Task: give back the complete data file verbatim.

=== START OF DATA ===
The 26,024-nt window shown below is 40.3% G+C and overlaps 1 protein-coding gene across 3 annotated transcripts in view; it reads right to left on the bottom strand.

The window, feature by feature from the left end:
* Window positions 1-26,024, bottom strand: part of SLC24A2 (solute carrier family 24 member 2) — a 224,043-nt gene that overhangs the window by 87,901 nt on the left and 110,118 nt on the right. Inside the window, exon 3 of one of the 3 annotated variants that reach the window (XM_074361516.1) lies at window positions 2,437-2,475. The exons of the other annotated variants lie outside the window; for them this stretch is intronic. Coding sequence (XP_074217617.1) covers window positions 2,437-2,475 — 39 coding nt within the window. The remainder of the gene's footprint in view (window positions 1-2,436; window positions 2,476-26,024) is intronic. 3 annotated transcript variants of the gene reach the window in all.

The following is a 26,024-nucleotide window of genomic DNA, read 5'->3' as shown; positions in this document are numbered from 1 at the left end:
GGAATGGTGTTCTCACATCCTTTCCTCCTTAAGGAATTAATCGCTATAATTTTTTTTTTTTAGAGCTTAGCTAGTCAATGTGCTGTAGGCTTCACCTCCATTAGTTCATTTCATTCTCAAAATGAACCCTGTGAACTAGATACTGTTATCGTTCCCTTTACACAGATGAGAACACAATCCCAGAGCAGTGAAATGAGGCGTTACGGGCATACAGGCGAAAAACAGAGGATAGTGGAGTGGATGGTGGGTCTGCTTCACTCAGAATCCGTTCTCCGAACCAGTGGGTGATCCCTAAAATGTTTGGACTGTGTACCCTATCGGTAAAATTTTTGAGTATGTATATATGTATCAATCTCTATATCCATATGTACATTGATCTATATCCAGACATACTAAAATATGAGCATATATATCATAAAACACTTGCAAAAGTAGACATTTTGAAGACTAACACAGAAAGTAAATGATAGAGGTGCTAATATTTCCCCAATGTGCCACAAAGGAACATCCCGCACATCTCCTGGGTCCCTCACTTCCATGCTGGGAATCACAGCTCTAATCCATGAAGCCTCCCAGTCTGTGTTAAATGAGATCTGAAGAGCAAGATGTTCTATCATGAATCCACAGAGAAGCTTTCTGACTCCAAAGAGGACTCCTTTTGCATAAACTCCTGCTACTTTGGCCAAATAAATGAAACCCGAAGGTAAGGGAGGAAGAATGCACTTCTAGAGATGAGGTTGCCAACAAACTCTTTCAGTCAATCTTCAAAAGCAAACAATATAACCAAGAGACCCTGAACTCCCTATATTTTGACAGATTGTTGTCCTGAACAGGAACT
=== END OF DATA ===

The 26,024-nt window shown below is 40.3% G+C and overlaps 1 protein-coding gene across 3 annotated transcripts in view; it reads right to left on the bottom strand.

The window, feature by feature from the left end:
* Window positions 1-26,024, bottom strand: part of SLC24A2 (solute carrier family 24 member 2) — a 224,043-nt gene that overhangs the window by 87,901 nt on the left and 110,118 nt on the right. Inside the window, exon 3 of one of the 3 annotated variants that reach the window (XM_074361516.1) lies at window positions 2,437-2,475. The exons of the other annotated variants lie outside the window; for them this stretch is intronic. Coding sequence (XP_074217617.1) covers window positions 2,437-2,475 — 39 coding nt within the window. The remainder of the gene's footprint in view (window positions 1-2,436; window positions 2,476-26,024) is intronic. 3 annotated transcript variants of the gene reach the window in all.

The following is a 26,024-nucleotide window of genomic DNA, read 5'->3' as shown; positions in this document are numbered from 1 at the left end:
GGAATGGTGTTCTCACATCCTTTCCTCCTTAAGGAATTAATCGCTATAATTTTTTTTTTTTAGAGCTTAGCTAGTCAATGTGCTGTAGGCTTCACCTCCATTAGTTCATTTCATTCTCAAAATGAACCCTGTGAACTAGATACTGTTATCGTTCCCTTTACACAGATGAGAACACAATCCCAGAGCAGTGAAATGAGGCGTTACGGGCATACAGGCGAAAAACAGAGGATAGTGGAGTGGATGGTGGGTCTGCTTCACTCAGAATCCGTTCTCCGAACCAGTGGGTGATCCCTAAAATGTTTGGACTGTGTACCCTATCGGTAAAATTTTTGAGTATGTATATATGTATCAATCTCTATATCCATATGTACATTGATCTATATCCAGACATACTAAAATATGAGCATATATATCATAAAACACTTGCAAAAGTAGACATTTTGAAGACTAACACAGAAAGTAAATGATAGAGGTGCTAATATTTCCCCAATGTGCCACAAAGGAACATCCCGCACATCTCCTGGGTCCCTCACTTCCATGCTGGGAATCACAGCTCTAATCCATGAAGCCTCCCAGTCTGTGTTAAATGAGATCTGAAGAGCAAGATGTTCTATCATGAATCCACAGAGAAGCTTTCTGACTCCAAAGAGGACTCCTTTTGCATAAACTCCTGCTACTTTGGCCAAATAAATGAAACCCGAAGGTAAGGGAGGAAGAATGCACTTCTAGAGATGAGGTTGCCAACAAACTCTTTCAGTCAATCTTCAAAAGCAAACAATATAACCAAGAGACCCTGAACTCCCTATATTTTGACAGATTGTTGTCCTGAACAGGAACT